RS Sharma on Aadhaar misconceptions; pollution in Nainital; and how India can be a superpower

Stories you must read this weekend

GN Bureau | July 29, 2017


#Weekend Stories   #Aadhaar   #RS Sharma   #Nainital  


TRAI chief RS Sharma, who was the director general of UIDAI at its inception, sits down with Governance Now journalists to talk about how the ambitious project was conceived. He also dispels the misconceptions surrounding it
Read: The UID pioneer thinks Aadhaar controversies miss the point



Pageantry has been a common feature of every Republic Day function that India has organised since 1950. However, it has not been without a fairly large share of weighty political and diplomatic symbolism. From the time when New Delhi invited charismatic Indonesian president Sukarno to be the chief guest at the first Republic Day function, to the most recent, when it made Abu Dhabi Crown Prince Sheikh Mohammed bin Zayed Al Nahyan the chief guest at its 68th Republic Day function, each one brought its own heft to India’s national interest. But the 2018 Republic Day would see a major departure from the past as all 10 heads of government/state from Association of South-East Asian Nations (ASEAN) members, instead of just one, are expected to grace the occasion as chief guests – a rare diplomatic initiative that New Delhi undertakes to commemorate 25 years of its engagement with the grouping that comprises Indonesia, Thailand, The Philippines, Malaysia, Singapore, Myanmar, Laos, Vietnam, Cambodia and Brunei.
Read: The power of 10


A small central Himalayan settlement in Uttarakhand – Nainital, with spellbinding topography, earned the sobriquet ‘natural amphitheatre’ from its colonial masters in the nineteenth century. This is thanks to its lake, about 1.5 km long and 0.5 km wide. It is surrounded by seven hills. A two-tiered mall road runs along its shoreline and a vast levelled expanse (known as ‘flats’) is perched on its western flank. The hill station was once known for its cleanliness, colonial hangover and an elite and sophisticated air that marked its general ambience. But with a limited carrying capacity, it had limited possibilities too. Imagine if during the peak season – summers – from all its three entry points, over five thousand vehicles each are allowed to pour in every day adding to the existing population of over one lakh, what ruckus would be wrought all over.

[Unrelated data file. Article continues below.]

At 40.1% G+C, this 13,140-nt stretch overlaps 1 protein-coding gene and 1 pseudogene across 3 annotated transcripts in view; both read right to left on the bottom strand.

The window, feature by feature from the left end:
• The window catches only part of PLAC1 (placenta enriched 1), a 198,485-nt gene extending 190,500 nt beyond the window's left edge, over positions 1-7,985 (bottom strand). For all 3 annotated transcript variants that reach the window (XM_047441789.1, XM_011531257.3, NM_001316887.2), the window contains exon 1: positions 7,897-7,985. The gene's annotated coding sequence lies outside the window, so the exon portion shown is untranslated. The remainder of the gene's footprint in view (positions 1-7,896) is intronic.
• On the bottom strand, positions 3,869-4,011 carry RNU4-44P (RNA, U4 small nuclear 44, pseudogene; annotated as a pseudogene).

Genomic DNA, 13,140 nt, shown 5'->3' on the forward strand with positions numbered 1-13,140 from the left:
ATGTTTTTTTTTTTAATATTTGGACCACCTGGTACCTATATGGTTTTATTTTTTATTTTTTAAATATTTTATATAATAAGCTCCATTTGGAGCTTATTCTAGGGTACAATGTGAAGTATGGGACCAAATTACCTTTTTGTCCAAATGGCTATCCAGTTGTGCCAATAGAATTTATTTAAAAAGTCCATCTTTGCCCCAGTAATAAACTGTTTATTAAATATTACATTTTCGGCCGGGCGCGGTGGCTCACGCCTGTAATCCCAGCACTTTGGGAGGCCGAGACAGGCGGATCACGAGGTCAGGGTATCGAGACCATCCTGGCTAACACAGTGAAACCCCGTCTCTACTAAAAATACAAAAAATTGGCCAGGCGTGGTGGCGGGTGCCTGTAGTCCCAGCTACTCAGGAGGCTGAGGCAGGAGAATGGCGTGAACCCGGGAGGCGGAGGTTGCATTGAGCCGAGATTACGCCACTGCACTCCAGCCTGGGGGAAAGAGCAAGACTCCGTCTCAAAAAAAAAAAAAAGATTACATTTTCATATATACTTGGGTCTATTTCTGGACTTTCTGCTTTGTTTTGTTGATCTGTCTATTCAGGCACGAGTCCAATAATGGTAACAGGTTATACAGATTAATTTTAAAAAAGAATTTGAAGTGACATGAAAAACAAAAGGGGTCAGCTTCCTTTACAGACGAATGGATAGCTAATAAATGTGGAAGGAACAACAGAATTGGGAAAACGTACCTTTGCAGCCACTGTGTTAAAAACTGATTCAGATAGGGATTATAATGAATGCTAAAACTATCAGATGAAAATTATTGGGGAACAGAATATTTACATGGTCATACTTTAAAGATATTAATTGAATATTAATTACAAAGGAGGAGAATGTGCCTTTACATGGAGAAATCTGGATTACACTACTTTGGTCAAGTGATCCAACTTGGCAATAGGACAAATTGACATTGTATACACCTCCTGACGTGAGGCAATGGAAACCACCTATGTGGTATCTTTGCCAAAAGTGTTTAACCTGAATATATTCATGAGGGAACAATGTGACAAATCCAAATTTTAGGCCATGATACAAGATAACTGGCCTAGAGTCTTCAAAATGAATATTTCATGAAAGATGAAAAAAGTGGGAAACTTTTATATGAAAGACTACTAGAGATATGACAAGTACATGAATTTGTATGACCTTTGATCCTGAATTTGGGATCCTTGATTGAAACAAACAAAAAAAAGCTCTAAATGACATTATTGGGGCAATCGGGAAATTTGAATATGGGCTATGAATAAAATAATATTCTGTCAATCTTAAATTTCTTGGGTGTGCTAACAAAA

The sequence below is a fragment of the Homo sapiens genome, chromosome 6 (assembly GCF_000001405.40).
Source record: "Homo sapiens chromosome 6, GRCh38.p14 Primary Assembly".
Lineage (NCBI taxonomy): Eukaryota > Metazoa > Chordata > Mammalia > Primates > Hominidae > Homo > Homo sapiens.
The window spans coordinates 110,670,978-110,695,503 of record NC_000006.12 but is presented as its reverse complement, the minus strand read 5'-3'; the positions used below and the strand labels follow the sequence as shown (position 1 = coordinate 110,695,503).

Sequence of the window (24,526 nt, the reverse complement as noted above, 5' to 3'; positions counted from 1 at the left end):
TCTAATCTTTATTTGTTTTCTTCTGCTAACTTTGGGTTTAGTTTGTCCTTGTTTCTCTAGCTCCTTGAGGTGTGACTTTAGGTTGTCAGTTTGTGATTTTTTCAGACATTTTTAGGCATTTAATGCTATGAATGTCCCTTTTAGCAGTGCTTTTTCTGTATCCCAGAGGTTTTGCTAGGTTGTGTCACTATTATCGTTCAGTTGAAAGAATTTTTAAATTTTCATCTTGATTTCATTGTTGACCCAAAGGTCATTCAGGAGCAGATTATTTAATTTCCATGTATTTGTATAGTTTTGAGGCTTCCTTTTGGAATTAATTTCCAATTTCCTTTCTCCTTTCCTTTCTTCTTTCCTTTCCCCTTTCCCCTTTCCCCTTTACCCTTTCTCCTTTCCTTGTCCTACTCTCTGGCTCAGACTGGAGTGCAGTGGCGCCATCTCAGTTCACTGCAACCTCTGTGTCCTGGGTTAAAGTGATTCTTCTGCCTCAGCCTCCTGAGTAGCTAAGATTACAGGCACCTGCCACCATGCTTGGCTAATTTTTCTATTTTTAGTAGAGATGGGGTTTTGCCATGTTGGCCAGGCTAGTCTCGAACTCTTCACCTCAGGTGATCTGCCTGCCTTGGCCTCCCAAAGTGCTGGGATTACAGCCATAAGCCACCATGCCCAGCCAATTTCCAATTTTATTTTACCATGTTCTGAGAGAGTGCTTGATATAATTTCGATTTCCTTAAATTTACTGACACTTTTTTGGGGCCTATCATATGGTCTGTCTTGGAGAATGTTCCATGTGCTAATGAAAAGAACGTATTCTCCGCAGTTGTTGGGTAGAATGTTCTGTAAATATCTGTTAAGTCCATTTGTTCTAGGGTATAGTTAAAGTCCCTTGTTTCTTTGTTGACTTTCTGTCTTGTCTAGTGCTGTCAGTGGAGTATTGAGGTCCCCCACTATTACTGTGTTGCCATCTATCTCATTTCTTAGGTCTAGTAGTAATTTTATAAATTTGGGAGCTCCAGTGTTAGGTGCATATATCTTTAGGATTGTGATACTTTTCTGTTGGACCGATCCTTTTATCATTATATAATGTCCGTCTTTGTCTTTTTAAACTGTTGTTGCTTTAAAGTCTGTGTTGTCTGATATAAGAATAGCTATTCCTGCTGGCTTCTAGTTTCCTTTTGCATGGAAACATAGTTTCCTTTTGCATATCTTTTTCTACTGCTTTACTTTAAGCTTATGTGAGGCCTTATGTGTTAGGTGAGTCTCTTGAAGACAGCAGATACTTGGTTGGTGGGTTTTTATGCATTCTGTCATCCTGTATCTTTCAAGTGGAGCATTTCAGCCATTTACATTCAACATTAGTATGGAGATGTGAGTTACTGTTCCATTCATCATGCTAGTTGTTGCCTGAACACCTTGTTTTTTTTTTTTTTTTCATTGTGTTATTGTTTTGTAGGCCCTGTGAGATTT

Read: Where angels may fear to tread


India is classified by the World Bank as a lower-middle income country below the likes of Namibia, Botswana and Gabon. In terms of human development, we are more comparable to the countries of Sub-Saharan Africa than the other BRICS nations whom we like to consider our peers. Before India projects any power in the world, it needs to be comparable to first-world countries in terms of income and institutions. The path to a modern first-world country involves evolution on four parameters – an effective government, rule of law, accountability and finally economic growth. It is not necessary that all of these happen simultaneously, but improvement on all parameters is essential.
Read: What India needs to do to finally become a superpower





Hand to heart, we all secretly know that our cities don’t make sense to us anymore. It’s become so complex that we feel as if we are subatomic particles with the seeming possibility to be anything, anywhere, anytime. The question then is: why are we still using 19th century mental models to make sense of our lives?

Read: Quantum urbanism: Step one, dismantle systems thinking once and for all

http://www.governancenow.com/views/columns/quantum-urbanism-step-one-dismantle-systems-thinking-once-and-for-all-

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